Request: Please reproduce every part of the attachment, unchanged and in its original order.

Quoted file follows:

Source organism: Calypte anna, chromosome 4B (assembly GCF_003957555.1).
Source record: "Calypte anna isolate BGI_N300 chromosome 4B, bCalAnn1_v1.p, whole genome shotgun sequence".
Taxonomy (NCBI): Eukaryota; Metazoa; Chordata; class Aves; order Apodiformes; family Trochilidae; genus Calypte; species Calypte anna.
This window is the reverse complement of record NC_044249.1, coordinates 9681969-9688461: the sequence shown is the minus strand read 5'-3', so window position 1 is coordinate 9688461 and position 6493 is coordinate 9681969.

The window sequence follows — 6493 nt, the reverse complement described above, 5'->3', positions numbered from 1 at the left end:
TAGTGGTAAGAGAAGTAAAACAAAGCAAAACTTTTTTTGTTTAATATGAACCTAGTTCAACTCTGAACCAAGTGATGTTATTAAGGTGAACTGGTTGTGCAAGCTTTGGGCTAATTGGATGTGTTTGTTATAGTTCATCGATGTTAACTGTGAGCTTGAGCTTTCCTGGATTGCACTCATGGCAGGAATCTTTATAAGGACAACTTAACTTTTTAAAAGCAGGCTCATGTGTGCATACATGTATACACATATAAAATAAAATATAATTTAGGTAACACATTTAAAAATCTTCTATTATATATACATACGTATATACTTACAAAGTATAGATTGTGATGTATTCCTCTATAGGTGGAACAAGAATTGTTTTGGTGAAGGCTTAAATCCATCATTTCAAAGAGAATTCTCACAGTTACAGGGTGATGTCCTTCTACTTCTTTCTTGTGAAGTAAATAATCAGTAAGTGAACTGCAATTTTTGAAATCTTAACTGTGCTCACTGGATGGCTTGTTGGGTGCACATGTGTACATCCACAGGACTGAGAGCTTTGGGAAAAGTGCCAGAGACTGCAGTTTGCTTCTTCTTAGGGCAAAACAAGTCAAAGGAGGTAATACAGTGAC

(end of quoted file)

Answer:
Source organism: Calypte anna, chromosome 4B (assembly GCF_003957555.1).
Source record: "Calypte anna isolate BGI_N300 chromosome 4B, bCalAnn1_v1.p, whole genome shotgun sequence".
Taxonomy (NCBI): Eukaryota; Metazoa; Chordata; class Aves; order Apodiformes; family Trochilidae; genus Calypte; species Calypte anna.
This window is the reverse complement of record NC_044249.1, coordinates 9681969-9688461: the sequence shown is the minus strand read 5'-3', so window position 1 is coordinate 9688461 and position 6493 is coordinate 9681969.

The window sequence follows — 6493 nt, the reverse complement described above, 5'->3', positions numbered from 1 at the left end:
TAGTGGTAAGAGAAGTAAAACAAAGCAAAACTTTTTTTGTTTAATATGAACCTAGTTCAACTCTGAACCAAGTGATGTTATTAAGGTGAACTGGTTGTGCAAGCTTTGGGCTAATTGGATGTGTTTGTTATAGTTCATCGATGTTAACTGTGAGCTTGAGCTTTCCTGGATTGCACTCATGGCAGGAATCTTTATAAGGACAACTTAACTTTTTAAAAGCAGGCTCATGTGTGCATACATGTATACACATATAAAATAAAATATAATTTAGGTAACACATTTAAAAATCTTCTATTATATATACATACGTATATACTTACAAAGTATAGATTGTGATGTATTCCTCTATAGGTGGAACAAGAATTGTTTTGGTGAAGGCTTAAATCCATCATTTCAAAGAGAATTCTCACAGTTACAGGGTGATGTCCTTCTACTTCTTTCTTGTGAAGTAAATAATCAGTAAGTGAACTGCAATTTTTGAAATCTTAACTGTGCTCACTGGATGGCTTGTTGGGTGCACATGTGTACATCCACAGGACTGAGAGCTTTGGGAAAAGTGCCAGAGACTGCAGTTTGCTTCTTCTTAGGGCAAAACAAGTCAAAGGAGGTAATACAGTGAC